Another first-ballot “keep him away from snacks” hall of famer, Vogelbach can flat out hit. The 22-year-old hit .268/.357/.429 in High-A last year in what was the worst season of his professional career, and he still managed to hit 16 homers. Vogelbach isn’t rated very highly on many traditional prospect lists because he brings as much to the table defensively as the Maginot Line, but he’s a nice fantasy prospect: for my money, he’s the best fantasy first base prospect. He’s probably going to have to be traded to the AL in order to DH, but he can hit for a good average with 20-plus bombs on a routine basis, and in today’s game that’s valuable.
Matt Olson, Athletics
Let’s get the big, obvious caveat out of the way: Olson was in the Cal League last season. That often leads to flashy numbers, but even with his favorable contextual factors it’s hard not to be impressed by what Olson did in 2014. The 20-year-old hit 37 bombs, walked nearly as often as he struck out and put up a .262 average, solidifying his status as one of the best first base prospects in the minors in a shallow class. I’m not sold on the hit tool yet, and there’s the potential for more swing-and-miss in Olson’s game, too. But he’s got legit power and a legit approach, and he could be a low-average, 25-plus-homer threat in a few years. If he fails to put up gaudy numbers in the Texas League right away and someone in your league loses heart, buy low.
Greg Bird, Yankees
The BP Prospect Team gave Bird 6 potential power and 5+ potential hit tool grades in their Yankees Top 10 writeup, and a player with those skills who figures to call Yankee Stadium home is interesting for our purposes. Like the vast majority of the players on this list, Bird doesn’t really profile as a first-division regular, though he has more of a chance than any of the 2015 guys listed above. But he doesn’t have to, as his contextual factors and power give him a chance to be fantasy-relevant even if he’s not an MLB star. Bird will face a big test in Double-A this season. If he passes it, he’ll be a no-doubt top-100 dynasty prospect. That being said, he’s not as good as Matt Adams, so that old adage about Birds in hand being better than those in a Busch is clear malarkey.
Dominic Smith, Mets
Smith is the anti-Vogelbach to me in that he’s a better MLB prospect than a fantasy one. I don’t want Bret Sayre to fire me, so I’ll tread lightly here, but Smith simply doesn’t have the power to profile as someone who will routine challenge for top-15 fantasy first baseman finishes. He doesn’t need to have a sexy profile to make a sad list like this, but it’s worth noting nonetheless. Smith has a promising natural hit tool and could be a defensive asset, which means he’d be likely to rack up playing time. But right now, he’s too far away and with too low a ceiling to be a terribly exciting fantasy proposition. For Bret’s sake, I hope his fantasy value doesn’t go the way of Pepsi One.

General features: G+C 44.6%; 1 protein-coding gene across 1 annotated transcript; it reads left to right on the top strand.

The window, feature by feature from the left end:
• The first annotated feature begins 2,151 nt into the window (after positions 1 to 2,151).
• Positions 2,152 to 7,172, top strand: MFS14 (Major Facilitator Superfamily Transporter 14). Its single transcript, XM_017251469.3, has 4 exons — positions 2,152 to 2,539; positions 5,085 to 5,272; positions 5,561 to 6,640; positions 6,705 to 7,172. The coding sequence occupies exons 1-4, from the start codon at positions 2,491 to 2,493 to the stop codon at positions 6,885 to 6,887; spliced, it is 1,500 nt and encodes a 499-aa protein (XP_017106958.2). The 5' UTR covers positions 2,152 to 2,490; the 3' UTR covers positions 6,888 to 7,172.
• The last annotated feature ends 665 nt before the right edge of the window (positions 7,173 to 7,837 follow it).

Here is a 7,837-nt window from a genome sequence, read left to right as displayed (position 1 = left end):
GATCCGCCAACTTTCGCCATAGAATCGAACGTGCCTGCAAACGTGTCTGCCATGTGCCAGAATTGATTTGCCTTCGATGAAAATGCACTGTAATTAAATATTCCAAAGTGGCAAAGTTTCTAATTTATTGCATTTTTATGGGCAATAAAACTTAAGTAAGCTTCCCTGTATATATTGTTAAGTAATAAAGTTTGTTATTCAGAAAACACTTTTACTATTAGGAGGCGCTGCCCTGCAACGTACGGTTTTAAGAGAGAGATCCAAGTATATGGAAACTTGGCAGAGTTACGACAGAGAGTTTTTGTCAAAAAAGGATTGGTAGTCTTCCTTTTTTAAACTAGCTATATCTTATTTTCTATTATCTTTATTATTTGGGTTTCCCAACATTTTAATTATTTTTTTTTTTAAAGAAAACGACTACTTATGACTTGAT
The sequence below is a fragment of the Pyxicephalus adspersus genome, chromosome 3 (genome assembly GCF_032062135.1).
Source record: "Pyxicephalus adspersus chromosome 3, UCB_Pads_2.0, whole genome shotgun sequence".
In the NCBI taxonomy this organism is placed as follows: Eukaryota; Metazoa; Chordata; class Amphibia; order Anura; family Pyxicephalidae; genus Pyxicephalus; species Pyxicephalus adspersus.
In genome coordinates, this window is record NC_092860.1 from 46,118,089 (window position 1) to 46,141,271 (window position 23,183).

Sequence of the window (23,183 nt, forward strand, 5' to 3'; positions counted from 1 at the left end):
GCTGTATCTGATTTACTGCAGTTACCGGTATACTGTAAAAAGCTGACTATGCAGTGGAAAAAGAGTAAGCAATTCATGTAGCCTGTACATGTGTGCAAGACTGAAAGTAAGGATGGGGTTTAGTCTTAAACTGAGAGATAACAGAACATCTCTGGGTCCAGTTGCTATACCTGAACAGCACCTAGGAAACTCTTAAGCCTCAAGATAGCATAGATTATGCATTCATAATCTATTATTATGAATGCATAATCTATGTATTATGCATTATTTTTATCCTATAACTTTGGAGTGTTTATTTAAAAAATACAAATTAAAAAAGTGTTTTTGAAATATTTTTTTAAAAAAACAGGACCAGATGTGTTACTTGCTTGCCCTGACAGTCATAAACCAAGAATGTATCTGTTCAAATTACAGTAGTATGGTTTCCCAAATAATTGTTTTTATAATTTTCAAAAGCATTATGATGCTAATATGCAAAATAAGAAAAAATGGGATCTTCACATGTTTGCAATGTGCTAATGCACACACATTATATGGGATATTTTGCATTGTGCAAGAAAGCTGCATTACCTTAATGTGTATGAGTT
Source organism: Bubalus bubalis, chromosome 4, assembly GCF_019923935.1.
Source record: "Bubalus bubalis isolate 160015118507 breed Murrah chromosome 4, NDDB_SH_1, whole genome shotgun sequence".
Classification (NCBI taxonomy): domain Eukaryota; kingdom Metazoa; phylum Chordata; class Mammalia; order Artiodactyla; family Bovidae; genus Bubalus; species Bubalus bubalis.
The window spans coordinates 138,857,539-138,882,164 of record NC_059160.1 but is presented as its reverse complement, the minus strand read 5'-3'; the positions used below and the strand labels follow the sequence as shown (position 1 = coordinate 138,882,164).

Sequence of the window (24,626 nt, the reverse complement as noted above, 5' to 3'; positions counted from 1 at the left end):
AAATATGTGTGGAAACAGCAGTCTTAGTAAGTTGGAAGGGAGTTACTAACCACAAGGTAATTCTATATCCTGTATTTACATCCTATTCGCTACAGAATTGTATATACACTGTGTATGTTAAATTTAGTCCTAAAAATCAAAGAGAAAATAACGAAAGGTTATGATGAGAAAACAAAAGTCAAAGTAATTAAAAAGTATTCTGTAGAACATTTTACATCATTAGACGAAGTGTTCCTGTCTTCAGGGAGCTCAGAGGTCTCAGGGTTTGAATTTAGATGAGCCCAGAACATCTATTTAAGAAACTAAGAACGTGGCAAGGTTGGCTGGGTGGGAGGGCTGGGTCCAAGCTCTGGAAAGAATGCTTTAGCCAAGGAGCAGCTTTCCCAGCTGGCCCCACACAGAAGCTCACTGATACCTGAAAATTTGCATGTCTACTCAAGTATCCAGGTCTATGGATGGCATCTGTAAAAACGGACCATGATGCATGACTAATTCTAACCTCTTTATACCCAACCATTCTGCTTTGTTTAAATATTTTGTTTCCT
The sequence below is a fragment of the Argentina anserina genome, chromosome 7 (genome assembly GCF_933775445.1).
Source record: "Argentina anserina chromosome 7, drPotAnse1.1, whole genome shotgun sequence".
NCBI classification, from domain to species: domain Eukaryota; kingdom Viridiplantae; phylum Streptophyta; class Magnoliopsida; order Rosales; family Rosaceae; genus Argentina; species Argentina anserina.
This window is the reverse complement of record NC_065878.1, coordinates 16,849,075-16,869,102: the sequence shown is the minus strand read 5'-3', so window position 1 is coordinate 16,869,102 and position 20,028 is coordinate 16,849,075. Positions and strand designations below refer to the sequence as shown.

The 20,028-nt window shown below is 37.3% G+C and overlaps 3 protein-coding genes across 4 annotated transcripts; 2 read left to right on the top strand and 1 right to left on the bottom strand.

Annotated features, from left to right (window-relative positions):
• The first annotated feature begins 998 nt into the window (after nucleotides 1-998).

A.J. Reed, Astros
It didn’t take long for Reed to put his impressive power on display at the professional level. The Kentucky product hit 12 homers in just 285 PA between Low- and Single-A in 2014, and as a college bat he’s poised to do some damage against low minors pitching. Reed’s got a lot of swing-and-miss in his game, but the power is real. If he sticks with the Astros and reaches the majors, Houston would be a great place to accentuate his natural talents.
Bobby Bradley, Indians
The 97th-overall pick in the 2014 draft, Bradley celebrating his start to professional ball by hitting .361/.426/.652 in rookie ball in 176 PA as an 18-year-old. Sure, small sample size and all that, but that’s a damn impressive debut, and it’s got Bradley on the fantasy radar. He’s eons away and a few hundred nice at-bats does not a new profile make, but he’s someone to watch this year, ranking in at no. 28 on Bret’s Top 50 Dynasty Signees list.
Ronald Guzman, Rangers
Guzman had a very uninspiring year in 2014, hitting just .218/.283/.330 in Single-A. I can’t advocate for him as a top-100 or really even a top-150 fantasy prospect, but he’s got too much natural talent to forget about altogether. If you roster 200 minor leaguers, consider taking a flyer.
We Hardly Knew Ye (Fantasy Value)